Warnings of hackers taking control of new, internet connected vehicles are not new. In 2011, a team of University of Washington and University of California at San Diego researchers demonstrated the ability to hack into a sedan. Cyber security specialists have long given warnings of the mayhem that hackers could cause through Wi-Fi signals connected to new cars and trucks. It’s with last week's revelations though that makes the threat seem more real.
Andy Greenberg, a reporter for WIRED magazine drove a Jeep Cherokee down a freeway while two hackers, Charlie Miller and Chris Valasek, hacked into the SUV from Miller's house 10 miles away. In this prearranged demonstration, Miller and Valasek blasted cold air through the air conditioning system. Then they blasted music from a local hip hop station through the stereo system. Greenberg's efforts to turn down the music failed. Then a picture of the two hackers showed up on the SUV's digital display. Finally, the hackers put the SUV into neutral, slowing it down to a crawl.
Aside from a disgruntled employee in Austin, Texas who shut down a number of vehicles with technology meant to remind those with car loans that they need to pay, no vehicle has been hacked as yet by criminals in real life. The only hackers so far have been those who on looking for vulnerabilities have revealed their findings to the car manufacturers so that fixes can be made. An added twist to the latest hack has been that the hackers promise to talk about their research at the upcoming Black Hat conference in Las Vegas on August 1 through 6. The fixes have been developed and Fiat Chrysler has announced its recall before the world knows how to hack into its vehicles.
Other vulnerabilities have been reported that include the ability to detect the signal from your keyless remote allowing car prowlers to open your car doors and take whatever is inside. To date, this capability has not been documented by local law enforcement in Snohomish County. But the potential for anyone other than the driver opening their doors, starting their cars, controlling the heater or the entertainment system no doubt gives a chill down anyone's spine that thinks about the possibility.
The issue comes to how can this capability be prevented? Often prevention is in our hands. We can lock doors, close windows, and not keep anything visible to attract car prowlers. But sometimes we need help to prevent crime. In this case, car manufacturers need to build in the capability to block intruders from taking control of our cars.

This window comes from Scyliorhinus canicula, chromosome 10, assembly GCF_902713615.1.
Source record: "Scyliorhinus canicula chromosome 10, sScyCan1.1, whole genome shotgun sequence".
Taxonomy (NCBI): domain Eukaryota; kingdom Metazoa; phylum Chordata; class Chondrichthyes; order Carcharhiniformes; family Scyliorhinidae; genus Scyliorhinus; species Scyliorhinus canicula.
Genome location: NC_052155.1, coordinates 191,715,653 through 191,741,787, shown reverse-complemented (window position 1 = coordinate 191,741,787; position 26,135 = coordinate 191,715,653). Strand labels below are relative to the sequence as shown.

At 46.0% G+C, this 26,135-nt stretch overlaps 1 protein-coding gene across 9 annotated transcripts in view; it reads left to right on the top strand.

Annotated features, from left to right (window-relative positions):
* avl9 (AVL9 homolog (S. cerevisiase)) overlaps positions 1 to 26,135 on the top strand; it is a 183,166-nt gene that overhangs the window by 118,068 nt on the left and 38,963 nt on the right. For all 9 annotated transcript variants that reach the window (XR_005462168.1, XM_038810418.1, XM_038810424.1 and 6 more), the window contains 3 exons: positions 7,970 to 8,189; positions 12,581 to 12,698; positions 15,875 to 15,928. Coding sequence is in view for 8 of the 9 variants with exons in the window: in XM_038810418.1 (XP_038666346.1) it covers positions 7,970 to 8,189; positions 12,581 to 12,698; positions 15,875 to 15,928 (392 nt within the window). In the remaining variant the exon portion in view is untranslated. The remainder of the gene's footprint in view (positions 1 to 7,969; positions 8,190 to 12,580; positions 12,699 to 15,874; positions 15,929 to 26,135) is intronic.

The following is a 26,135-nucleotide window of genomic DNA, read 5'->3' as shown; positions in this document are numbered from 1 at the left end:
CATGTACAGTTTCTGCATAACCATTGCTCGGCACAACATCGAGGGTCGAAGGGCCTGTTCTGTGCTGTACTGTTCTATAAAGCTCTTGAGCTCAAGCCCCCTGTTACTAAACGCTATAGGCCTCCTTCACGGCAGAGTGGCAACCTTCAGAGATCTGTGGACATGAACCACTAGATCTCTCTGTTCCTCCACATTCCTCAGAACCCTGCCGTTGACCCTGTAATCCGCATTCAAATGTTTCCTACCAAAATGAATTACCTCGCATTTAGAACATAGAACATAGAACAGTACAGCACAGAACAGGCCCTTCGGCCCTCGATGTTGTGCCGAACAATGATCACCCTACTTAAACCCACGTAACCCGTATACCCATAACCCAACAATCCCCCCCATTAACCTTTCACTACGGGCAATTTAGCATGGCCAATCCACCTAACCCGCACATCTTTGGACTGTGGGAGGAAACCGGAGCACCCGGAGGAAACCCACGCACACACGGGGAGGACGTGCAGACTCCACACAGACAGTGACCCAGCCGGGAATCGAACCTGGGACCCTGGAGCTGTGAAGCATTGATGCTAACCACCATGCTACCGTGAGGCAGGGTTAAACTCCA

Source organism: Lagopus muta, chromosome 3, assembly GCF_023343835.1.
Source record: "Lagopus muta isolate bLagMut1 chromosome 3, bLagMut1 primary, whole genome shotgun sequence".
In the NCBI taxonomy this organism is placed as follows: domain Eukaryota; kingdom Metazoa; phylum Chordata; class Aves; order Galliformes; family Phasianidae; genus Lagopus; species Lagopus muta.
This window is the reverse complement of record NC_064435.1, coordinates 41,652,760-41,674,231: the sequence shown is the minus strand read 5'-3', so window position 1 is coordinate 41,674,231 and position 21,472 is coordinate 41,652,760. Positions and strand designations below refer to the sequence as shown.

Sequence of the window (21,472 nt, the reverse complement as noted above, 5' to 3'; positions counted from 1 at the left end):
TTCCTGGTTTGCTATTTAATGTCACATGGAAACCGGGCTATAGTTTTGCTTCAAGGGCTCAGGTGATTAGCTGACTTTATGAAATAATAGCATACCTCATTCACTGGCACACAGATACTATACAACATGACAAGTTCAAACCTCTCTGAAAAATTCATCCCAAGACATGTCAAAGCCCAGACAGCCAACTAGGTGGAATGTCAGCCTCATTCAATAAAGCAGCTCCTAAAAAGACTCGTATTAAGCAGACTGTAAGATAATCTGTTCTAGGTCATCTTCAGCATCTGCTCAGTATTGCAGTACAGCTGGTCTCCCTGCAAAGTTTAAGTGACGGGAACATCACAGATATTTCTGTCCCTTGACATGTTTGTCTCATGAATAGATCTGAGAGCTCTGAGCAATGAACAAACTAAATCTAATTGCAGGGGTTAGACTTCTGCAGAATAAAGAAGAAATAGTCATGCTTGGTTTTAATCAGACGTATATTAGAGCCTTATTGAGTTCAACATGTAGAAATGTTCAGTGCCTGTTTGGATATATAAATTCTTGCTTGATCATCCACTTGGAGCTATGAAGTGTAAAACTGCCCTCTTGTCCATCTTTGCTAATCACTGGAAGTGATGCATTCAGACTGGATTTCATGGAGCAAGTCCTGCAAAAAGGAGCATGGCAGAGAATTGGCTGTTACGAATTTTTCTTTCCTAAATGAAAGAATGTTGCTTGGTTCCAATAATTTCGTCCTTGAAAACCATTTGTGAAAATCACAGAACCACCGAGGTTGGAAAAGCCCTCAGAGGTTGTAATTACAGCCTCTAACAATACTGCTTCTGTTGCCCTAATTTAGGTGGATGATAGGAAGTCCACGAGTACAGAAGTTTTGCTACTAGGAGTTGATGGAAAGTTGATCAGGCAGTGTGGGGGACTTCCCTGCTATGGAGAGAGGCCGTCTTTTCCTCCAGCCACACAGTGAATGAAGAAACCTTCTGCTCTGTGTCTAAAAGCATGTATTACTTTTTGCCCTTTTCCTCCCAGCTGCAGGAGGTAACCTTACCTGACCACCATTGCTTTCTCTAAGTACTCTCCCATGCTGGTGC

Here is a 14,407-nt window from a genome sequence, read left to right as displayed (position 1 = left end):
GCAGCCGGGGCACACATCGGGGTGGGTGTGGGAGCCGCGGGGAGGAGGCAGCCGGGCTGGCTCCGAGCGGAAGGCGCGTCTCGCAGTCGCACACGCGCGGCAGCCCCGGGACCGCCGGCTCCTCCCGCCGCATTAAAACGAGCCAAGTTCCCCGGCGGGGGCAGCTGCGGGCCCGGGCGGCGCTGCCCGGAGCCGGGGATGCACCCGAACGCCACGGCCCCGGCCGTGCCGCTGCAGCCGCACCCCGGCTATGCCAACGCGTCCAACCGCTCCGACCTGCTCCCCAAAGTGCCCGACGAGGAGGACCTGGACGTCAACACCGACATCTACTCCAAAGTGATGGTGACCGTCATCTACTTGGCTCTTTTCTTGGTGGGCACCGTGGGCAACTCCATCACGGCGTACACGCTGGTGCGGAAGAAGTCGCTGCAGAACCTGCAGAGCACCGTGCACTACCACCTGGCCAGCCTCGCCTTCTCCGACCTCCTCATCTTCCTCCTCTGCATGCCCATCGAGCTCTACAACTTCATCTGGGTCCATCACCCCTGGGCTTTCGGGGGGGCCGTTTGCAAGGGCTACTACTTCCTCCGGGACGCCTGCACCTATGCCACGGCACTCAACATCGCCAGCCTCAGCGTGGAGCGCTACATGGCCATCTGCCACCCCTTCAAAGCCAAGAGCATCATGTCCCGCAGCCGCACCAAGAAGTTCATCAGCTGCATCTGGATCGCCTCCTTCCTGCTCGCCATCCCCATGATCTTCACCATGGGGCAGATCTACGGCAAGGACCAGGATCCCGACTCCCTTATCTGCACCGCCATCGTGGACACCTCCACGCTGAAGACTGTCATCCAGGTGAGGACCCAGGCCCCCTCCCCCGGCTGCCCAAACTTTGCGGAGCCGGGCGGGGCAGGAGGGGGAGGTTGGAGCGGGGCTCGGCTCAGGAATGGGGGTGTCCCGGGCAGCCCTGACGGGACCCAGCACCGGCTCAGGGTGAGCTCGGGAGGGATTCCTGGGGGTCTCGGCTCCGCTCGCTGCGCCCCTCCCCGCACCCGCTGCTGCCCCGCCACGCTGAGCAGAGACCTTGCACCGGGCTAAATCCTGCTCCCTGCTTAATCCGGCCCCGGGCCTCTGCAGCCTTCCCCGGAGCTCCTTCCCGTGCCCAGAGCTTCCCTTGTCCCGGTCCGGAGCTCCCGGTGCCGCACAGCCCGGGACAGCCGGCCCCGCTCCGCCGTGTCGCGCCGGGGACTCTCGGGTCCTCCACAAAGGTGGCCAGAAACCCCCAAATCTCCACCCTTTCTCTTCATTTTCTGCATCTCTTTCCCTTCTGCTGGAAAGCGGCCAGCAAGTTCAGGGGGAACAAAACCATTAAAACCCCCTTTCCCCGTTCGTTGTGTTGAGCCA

Car manufacturers have done a good job in the past to protect cars and some of their components from theft. During the 1970's and early 1980's many cars were broken into for their stereo systems. That led to the innovation of the removable faceplate by car stereo manufacturers that discouraged theft. And eventually car manufacturers developed a system that when the stereo loses electricity, a password needs to been entered to regain its functionality. Also, car thefts have been deterred with modern key systems that emit a code to the car when placed in the ignition proving that the key belongs to the car.
If car manufacturers are going to provide capabilities that they think drivers will use or want, they need to ensure that those capabilities will not increase the vulnerability of the cars for theft or high jacking. And in the age of cybercrime, this will be a constant, day to day battle.
Awareness is always important to preventing crime. Educating yourself on the benefits as well as the vulnerabilities of new capabilities inside your new car is becoming as important as knowing about the burglary down the street. Some may say that they will only buy used cars. But those cars may not have the safety features of modern vehicles and if you buy a car of a certain age, 1990's Honda or Toyota, you may find that it is a prime candidate for theft. So keeping up with the times is not only trendy, it is essential to making decisions that help you protect yourself from crime.
One last thing, if you bought a new Chrysler product since 2013, take look that the recall list. If your car or truck is on that list, contact your Chrysler dealer for the security upgrade. It should help with your peace of mind, at least for a while.